ECONOMIC GROWTH: How Firm Undermines FG’s Export Policy

*Exporters, agents lament unfair treatment


One of the key aims of the Muhammadu Buhari administration is to make Nigeria an industrial hub through boosting Nigeria’s production capacity.

This informed the introduction of several trade reforms to boost the country’s export capacity.

Interestingly, some of the reforms were gathered to have been necessitated mainly by the Economic Recovery and Growth Plan (ERGP), and the National Industrial Revolution Plan (NIRP).

Though the country is yet to meet its desired target on exportation of non-oil products, appreciable gains are being made, especially on exportation of some locally made products.

However, investigation reveals that the extent to which the country would achieve this target is now uncertain as a result of many factors one of which is the activities of some terminal operators.


It was gathered that a certain terminal operator at the Tincan Island Port, TICT, has put in place policies that frustrate and discourage local manufactures.

Specifically, most importers and licensed agents told THE WHISTLER that unlike others, the foreign firm rejects exports for unjustifiable reasons.

It was said that the company does that on the excuse that the exports were beyond the capacity their vessel could carry. However, they added that the rejected exports are usually accepted by other terminal operators.

A top licensed agent, who pleaded anonymity painted the picture of the situation thus: “The cause of this traffic we are seeing now is partly as a result of the exports that the terminal rejects.  If containers come loaded with exports, they are often rejected by the terminal. The thing is even affecting empty containers, because the export will come as they cross this place, the Nigerian Ports Authority ,NPA, will allow the containers to go, the customs at the gate will also allow them to go so far their documents are in order. But when they are inside the port, the TICT  will now make it difficult for us by saying that the containers should go back. And this same container
that they rejected, would go to the Apapa Port and be accepted. When they get to Apapa, the same vessel that they said could not carry the rejected container containers at Tincan, would still come and carry the containers. In other words, they are frustrating exportation in Tincan. What they are doing is killing the economy.”

Also speaking, an importer, who spoke on the condition of anonymity said: “I don’t really understand why they are doing this. We have also called to advice in our own little ways. We told them that if there is a particular figure, assuming the capacity of their vessel  is 50,000 Metric Tons, and they are expecting to carry 200 containers to meet up with that capacity and at the end of the day, they can carry 150 containers instead of rejecting them.


“if you complain of the overweight, you can carry One fifty, to make sure it doesn’t exceed  50,000 metric tons . It is very clear that it is not caused by NPA, neither is it caused by customs. As things are now, if  our cargo is  coming to this port, we are always scared because they will make us to incure extra expenses beyond our budget. The firm is always saying that once your cargo is one unit above 30, it would not be accepted. These things are constructed by human beings like us, the same machine that is saying 30.0 here, if you go to Apapa, it will be 27. I have a copy here of a container that weighed 30.4 in Tincan, but weighed 27 metric tons in Apapa.’’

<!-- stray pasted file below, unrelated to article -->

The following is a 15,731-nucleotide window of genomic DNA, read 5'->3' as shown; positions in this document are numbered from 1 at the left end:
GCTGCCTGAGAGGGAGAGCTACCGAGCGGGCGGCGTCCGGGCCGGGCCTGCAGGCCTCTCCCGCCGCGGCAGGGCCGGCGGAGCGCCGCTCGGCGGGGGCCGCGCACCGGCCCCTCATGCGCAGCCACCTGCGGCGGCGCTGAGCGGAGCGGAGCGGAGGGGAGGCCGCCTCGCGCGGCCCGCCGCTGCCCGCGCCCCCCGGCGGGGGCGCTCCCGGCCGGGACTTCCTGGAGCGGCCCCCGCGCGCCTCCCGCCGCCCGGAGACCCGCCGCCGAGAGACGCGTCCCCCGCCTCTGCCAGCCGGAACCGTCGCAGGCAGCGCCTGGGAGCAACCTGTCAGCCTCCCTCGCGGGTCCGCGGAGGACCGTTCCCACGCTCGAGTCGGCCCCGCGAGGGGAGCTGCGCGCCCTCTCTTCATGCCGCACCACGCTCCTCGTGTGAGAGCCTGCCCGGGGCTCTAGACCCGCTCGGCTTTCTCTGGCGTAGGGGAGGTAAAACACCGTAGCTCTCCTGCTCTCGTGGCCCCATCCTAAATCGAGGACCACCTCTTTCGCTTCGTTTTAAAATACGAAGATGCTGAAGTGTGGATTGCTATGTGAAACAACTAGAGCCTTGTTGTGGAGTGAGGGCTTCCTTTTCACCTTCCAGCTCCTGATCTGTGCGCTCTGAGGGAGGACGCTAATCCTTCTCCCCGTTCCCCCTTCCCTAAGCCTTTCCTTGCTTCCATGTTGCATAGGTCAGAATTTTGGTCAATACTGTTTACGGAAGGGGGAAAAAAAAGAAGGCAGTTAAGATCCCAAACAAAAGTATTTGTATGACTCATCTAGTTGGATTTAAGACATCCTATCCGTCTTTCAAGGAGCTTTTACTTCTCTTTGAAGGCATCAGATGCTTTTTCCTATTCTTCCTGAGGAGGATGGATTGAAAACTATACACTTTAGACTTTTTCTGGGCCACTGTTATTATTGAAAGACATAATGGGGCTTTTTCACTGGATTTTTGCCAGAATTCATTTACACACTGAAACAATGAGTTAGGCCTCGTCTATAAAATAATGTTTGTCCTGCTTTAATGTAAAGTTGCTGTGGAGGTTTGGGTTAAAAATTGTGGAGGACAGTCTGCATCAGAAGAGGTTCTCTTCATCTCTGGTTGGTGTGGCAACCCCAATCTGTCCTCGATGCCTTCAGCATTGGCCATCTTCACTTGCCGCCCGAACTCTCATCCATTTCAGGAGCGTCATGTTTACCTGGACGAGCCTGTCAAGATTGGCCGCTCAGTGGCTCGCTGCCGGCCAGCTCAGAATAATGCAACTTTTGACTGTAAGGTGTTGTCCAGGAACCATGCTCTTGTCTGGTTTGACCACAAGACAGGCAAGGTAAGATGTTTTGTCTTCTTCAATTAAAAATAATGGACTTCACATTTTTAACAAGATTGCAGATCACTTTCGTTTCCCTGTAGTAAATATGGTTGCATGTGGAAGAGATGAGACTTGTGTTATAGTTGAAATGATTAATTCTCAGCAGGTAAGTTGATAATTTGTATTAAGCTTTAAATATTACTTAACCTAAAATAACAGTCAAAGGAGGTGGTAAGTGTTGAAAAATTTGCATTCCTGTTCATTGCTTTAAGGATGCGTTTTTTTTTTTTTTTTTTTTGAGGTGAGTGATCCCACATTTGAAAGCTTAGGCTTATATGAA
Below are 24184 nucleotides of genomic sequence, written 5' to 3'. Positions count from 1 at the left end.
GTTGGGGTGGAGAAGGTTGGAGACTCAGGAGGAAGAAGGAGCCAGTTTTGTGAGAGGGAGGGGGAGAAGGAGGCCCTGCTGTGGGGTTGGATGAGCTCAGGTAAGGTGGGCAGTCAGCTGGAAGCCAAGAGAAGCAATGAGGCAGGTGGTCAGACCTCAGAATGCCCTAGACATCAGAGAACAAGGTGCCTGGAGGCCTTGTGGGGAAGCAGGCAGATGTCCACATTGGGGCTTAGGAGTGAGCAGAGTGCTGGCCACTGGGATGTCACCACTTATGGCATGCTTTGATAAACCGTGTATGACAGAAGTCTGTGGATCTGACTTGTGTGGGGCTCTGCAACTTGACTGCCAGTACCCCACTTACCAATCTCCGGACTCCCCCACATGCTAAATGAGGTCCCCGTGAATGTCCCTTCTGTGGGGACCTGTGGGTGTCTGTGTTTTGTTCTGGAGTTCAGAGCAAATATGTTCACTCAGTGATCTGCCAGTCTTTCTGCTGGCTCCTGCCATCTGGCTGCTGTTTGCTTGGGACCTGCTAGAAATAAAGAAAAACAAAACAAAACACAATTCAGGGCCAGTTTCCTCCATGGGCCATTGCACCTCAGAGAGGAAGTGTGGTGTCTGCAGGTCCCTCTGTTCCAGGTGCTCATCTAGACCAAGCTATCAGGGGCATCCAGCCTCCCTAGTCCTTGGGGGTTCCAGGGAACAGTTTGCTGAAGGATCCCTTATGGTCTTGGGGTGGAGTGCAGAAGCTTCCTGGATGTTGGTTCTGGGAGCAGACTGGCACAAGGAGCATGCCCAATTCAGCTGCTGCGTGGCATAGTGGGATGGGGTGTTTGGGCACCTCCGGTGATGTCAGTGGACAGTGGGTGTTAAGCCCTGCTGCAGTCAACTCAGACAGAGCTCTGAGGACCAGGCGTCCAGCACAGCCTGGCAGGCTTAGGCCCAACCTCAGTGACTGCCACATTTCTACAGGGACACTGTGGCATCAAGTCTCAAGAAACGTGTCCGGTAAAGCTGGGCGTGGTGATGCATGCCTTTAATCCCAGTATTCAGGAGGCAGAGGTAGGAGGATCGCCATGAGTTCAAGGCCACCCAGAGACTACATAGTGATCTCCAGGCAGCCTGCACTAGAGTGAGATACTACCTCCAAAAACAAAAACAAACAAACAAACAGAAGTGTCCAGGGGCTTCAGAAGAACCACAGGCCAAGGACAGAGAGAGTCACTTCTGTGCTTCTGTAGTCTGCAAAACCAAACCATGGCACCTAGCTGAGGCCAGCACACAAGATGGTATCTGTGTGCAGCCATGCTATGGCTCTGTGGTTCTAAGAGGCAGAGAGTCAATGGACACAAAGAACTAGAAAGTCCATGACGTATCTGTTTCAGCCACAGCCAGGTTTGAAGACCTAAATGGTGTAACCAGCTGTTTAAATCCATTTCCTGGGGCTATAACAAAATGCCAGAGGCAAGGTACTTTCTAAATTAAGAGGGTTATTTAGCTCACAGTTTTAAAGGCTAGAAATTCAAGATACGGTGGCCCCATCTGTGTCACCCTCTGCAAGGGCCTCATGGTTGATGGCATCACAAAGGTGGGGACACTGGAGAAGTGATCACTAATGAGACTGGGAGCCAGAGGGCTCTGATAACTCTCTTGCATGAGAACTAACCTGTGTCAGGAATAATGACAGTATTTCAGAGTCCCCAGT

Lending his voice, another agent, said: “It just started recently. Things had been going on well before now. The challenge we used to have then was that terminals were filled up, but, drivers understood the situation.  One of the officials of the company was telling us that they are following Maritime Law, adding that they would not go against it. But, if they are talking about Maritime Law, every other port should also adopt the system. The most annoying part is that vessels from other ports will still come here and carry containers. It is so bad that clients will be thinking we don’t know what we are doing.’’

Asked if a formal complaint had been made to appropriate authorities, the stakeholder said: “I believe before you go on air, you must have discussed with those involved. When we discussed with them, they told us that they would see what they can do about it. We even suggested to them to make provision for excess charges.

“We have maritime laws, and the government can also look into into this issue. Also, the NPA, Shippers Council and other relevant agencies should consider our plight. What is happening is affecting the revenue of the government, because what is meant to come here, is not coming in.”

Counting the cost of the situation, an importer, said: “The cost is unquantifiable. It affects our budget and makes us to lose clients. In other words, the supply chain is affected. It is even one of the causes of the Apapa traffic because they ask containers to go back and some of them end up staying on the roads. Now, clients would ask you to sign a letter of undertaken stating that you would pay the cost of taking a container to Apapa if it is rejected at Tincan.’’

Efforts to get the reaction of the management of TICT proved abortive.


When contacted, Mr. Emmanuel Akporherhe , the Port Manager, said he could not respond to the allegation against TICT.

“I am not on ground and cannot say anything on it” he stated, adding that the reporter should find out from officials on ground.

Helen Agboghano, the Public Relations Officer of the Nigerian Shippers Council also declined comment, saying her office was in Abuja and couldn’t comment on the issue


Leave a comment